Chicago's Bid To Fleece Motorists Of $90M Falls Short

Jack Baruth
by Jack Baruth

Don’t you just hate it when you plan to screw your constituents out of nearly a hundred million bucks and you only get, like, half of that?

A combination of salesmanship and greed led the city of Chicago to blanket the city with speed and red-light cameras. They were expected to issue over one million tickets a year. Estimates of Chicago’s population range between 2.6 and 9.5 million people, depending on how one defines “Chicago”.

Unfortunately for Chicago’s embattled mayor, Rahm Emanuel, the motorist sheep couldn’t be sheared at quite the expected rates. The shortfall between expected revenue and actual revenue could be as much as fifty million dollars, putting pressure on the city to make the money up in other ways.

Still, one has to wonder: If a law is broken at least four hundred thousand times a year in a city area of under ten million people, how valid is the law? And if a city is betting on a million lawbreakers a year to balance its budget, where is the incentive to look at ways to keep people from breaking the law, whether through adjusting the law or adjusting the roads? Finally, if Mayor Emanuel really wants a million people a year to go speeding through school zones, what does that say about his sense of ethics?

Jack Baruth
Jack Baruth

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  • Ravenchris Ravenchris on Oct 23, 2014

    Everybody can help to reduce career politician damage by not voting for incumbents. You can take action to improve the future.

  • S2k Chris S2k Chris on Oct 23, 2014

    We can bicker back and forth all day about yellow light times and who collects the fees and who is responsible and so on and so forth, but the overriding issue is that it is wrong, and should be illegal, for governments to monetize lawbreaking by their citizenry that creates incentives for them to "entice" citizens to break laws so that they may charge them for it. We see it with speed limits all the time; statistically the speed limits we have are mostly BS, most can be and should be raised, as has been proven by study after study. But they aren't, because municipalities (and insurance companies) have a vested interest in keeping them artificially low to entice citizens to break them, so that police can line the public coffers with the resulting fines. Ignore all else, and that's the real problem.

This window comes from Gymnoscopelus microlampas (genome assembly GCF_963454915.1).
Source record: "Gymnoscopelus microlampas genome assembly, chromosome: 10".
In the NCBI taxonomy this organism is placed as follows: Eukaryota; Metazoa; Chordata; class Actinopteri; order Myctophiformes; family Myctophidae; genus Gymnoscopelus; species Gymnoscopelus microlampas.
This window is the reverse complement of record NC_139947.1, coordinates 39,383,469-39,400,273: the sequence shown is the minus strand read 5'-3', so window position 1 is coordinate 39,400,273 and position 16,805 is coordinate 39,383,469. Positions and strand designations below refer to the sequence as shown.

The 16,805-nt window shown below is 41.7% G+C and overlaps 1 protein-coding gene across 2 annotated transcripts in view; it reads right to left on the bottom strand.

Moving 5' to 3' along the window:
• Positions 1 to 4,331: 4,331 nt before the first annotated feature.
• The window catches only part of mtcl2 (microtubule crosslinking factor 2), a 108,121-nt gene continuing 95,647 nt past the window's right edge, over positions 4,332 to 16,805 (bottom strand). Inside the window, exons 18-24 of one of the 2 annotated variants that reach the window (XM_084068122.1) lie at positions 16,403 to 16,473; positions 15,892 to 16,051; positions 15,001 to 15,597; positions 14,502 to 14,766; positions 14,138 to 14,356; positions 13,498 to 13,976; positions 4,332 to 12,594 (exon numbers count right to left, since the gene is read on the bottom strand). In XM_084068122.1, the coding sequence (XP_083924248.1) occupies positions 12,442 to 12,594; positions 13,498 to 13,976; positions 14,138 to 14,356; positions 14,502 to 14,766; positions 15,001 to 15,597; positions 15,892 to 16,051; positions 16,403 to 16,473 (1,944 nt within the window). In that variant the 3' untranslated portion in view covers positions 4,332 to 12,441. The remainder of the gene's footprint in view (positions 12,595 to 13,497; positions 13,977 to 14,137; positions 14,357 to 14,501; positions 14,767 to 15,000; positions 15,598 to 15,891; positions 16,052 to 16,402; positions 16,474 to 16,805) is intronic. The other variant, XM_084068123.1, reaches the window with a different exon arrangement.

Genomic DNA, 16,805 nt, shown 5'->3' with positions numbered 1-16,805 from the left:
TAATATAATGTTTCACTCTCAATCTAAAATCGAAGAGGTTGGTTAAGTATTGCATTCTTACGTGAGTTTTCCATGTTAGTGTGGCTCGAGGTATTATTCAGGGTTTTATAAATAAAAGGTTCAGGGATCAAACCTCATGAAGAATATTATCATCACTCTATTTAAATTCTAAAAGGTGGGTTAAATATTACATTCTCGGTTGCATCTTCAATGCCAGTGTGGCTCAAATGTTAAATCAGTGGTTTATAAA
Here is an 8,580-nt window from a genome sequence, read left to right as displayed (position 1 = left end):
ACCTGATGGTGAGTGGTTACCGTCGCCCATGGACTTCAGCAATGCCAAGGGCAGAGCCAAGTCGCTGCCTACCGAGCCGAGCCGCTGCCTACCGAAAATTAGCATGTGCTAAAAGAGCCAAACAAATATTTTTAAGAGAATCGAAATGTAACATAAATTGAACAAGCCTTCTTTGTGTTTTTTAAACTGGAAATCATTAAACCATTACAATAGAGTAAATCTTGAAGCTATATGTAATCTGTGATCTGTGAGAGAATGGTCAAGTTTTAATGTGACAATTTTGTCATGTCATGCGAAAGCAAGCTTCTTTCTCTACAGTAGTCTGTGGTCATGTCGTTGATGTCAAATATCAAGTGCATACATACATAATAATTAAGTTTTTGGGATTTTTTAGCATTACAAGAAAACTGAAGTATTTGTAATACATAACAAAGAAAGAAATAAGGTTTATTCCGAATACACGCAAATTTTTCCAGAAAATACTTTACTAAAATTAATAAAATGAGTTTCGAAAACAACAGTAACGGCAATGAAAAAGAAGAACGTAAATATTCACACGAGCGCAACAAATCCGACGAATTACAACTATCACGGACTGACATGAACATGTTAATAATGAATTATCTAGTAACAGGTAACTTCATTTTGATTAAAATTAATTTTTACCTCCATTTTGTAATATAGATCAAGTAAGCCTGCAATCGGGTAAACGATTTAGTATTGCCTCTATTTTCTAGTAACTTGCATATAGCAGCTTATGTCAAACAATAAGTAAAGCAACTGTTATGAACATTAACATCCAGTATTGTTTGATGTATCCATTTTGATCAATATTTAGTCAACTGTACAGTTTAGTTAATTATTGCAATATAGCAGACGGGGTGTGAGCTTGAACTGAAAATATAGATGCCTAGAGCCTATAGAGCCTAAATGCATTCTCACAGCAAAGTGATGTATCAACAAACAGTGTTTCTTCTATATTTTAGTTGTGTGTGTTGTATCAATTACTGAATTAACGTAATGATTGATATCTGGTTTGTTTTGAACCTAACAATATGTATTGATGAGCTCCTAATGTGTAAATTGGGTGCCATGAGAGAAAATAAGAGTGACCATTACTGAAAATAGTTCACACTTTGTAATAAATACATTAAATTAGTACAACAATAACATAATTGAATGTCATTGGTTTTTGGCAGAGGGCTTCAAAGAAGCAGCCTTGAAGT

• Brenschluss Brenschluss on Oct 23, 2014

      I'm trying to fathom this whole argument, because where I live, this doesn't exist. Very, very rarely do I see anyone actually blow a red light so badly that anyone would be affected- most signals here are delayed (so one would need to have driven through a longstanding red light to be hit by someone missing the end of a yellow,) and those that aren't have long enough yellows that there's little ambiguity around whether you can safely stop, enough visibility that you can see clearly if some jerk's gonna blow it anyway, and usually enough space that you could launch hard at the green even if said jerk is just entering the intersection and still miss them by a wide margin. In this case, even if you miss your window and the light changes just before you cross the line, it will be another 3-5 seconds before cross-traffic will start moving. You'd need to drive through a 3-second-old red light (count that out next time you approach an intersection,) to have a T-bone accident. I've had old people and drunk people not see their solid red lights and drive straight through them, nearly hitting me as I drive through my green, but I don't think a camera can do anything about basic competence and attentiveness. Those people don't need a fine, they need to be turned into Soylent. Anyway, our intersections work fine. Not sure what the problem is everywhere else.

  • Akear Akear on Oct 23, 2014

    i find the picture used for this article offensive. It looks as if he is back dooming her in the shower.

  • Jim brewer Jim brewer on Oct 23, 2014

    I don't know why there has to be a private intermediary for this equipment. It must have gone off patent years ago. Pedestrian fatalities are rising sharply. I think partly because there's no way to automate the kind of enforcement that makes that safer.

    • Pch101 Pch101 on Oct 23, 2014

      Typically, the camera company covers the equipment and installation costs, and then administers it in exchange for a fee-split. Cities can get into the camera enforcement business without coming out of pocket or paying for ongoing administration. The government can avoid the budgetary headaches.